LONDON: British Prime Minister Boris Johnson threatened on Tuesday (Oct 22) to abandon ratifying his Brexit deal and instead seek an early election if MPs defy his timetable to get the agreement passed in time to leave the EU on Oct 31.
The Conservative leader was speaking ahead of two crucial votes in the House of Commons that will determine if Johnson can fulfil his "do or die" promise to deliver Brexit at the end of next week.
Britain is entering a cliffhanger finale to a drama sparked by the 2016 referendum vote on whether to leave the EU, which has plunged the country into three years of political turmoil.
Johnson was forced on Saturday to ask EU leaders to postpone the deadline for leaving -- something he once said he would rather be "dead in a ditch" than do.
He was required by law to send a letter to the EU requesting an extension after MPs failed to back the divorce deal he struck with Brussels last week.
However, he still has a chance of avoiding a delay if he can get legislation implementing the treaty through parliament by Oct 31.
The Commons will hold its first vote on the bill at around 1800 GMT, followed by another vote on Johnson's timetable motion to rush it through parliament in just over a week.
Opening the debate, the Conservative leader urged lawmakers to support the legislation so "we can get Brexit done and move our country on".
He warned that if they failed, the "bill will have to be pulled" and he would seek an early election - although he needs the support of the main opposition Labour party.
"I will argue at that election: let's get Brexit done," he said.
However Labour leader Jeremy Corbyn - who has called for a second referendum on Brexit - said Johnson was trying to "blindside" parliament into supporting a "rotten bill".
"A deal and a bill that fails to protect our rights and our natural world, fails to protect jobs and the economy, fails to protect every region and every nation in the UK," he said.
EU 'WILL BE READY'
Johnson warned that voting against his timetable motion would kill any hope of leaving the EU with a deal next week, and risks a "no-deal" exit if the EU declines to approve a delay.
In Strasbourg, European Council President Donald Tusk said the other 27 EU leaders were mulling Johnson's request but it would depend on how MPs vote.
"It is obvious that the result of these consultations will very much depend on what the British parliament decides, or doesn't decide," he told the European Parliament.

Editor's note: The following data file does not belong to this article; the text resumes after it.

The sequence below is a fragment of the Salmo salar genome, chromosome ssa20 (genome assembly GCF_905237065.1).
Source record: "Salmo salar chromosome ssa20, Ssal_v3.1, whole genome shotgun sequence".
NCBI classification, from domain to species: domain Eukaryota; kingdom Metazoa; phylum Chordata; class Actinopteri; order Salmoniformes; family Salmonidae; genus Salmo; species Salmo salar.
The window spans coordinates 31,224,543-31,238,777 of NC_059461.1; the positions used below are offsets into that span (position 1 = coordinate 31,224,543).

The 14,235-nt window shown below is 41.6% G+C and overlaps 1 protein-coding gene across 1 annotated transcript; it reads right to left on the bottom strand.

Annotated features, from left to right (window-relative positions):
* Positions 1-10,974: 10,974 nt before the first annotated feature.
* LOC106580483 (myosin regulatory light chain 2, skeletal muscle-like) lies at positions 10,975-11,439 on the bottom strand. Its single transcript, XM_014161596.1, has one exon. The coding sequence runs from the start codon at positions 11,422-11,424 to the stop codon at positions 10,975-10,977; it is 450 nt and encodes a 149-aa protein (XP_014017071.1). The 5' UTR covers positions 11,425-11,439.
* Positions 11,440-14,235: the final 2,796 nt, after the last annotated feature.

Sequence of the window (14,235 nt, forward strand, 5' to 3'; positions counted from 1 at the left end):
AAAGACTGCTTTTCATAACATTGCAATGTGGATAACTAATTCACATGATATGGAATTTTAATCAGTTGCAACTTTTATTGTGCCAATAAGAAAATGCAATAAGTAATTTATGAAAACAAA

"We should be ready for every scenario."
He added on Twitter: "I made clear to PM @BorisJohnson: a no-deal Brexit will never be our decision."
In Paris, French foreign minister Jean-Yves Le Drian said he saw "no justification at this stage" for further delay.
"We've been waiting for three years for this decision. It's important for it to be announced today, because otherwise there will no option except 'no deal,' which is not the solution we prefer," he said.
Businesses and markets on both sides of the Channel fear a "no-deal" Brexit, where Britain severs ties with its closest trading partner with no new plans in place after 46 years of integration.
Johnson said that if MPs backed his bill, he would immediately "de-escalate" preparations for no deal.
MORE HURDLES AHEAD
But even if Johnson wins the two votes on Tuesday evening, MPs could still derail his bill.
Some lawmakers want to secure much closer future trade relations with the EU after Brexit, seeking to amend the bill to demand Britain stay in the bloc's customs union.
After tens of thousands of people demonstrated in London on Saturday for a second referendum, some MPs will also seek to attach plans for a "People's Vote" to the bill.
If the Brexit withdrawal bill passes the Commons unscathed, it must still be approved by the unelected upper House of Lords -- and then the European Parliament.
The deal is the second of its kind, after a Brexit text agreed by Johnson's predecessor Theresa May was rejected three times by MPs earlier this year.
It covers EU citizens' rights, Britain's financial settlements, a post-Brexit transition period until at least the end of 2020 and most controversially, new trade arrangements for Northern Ireland.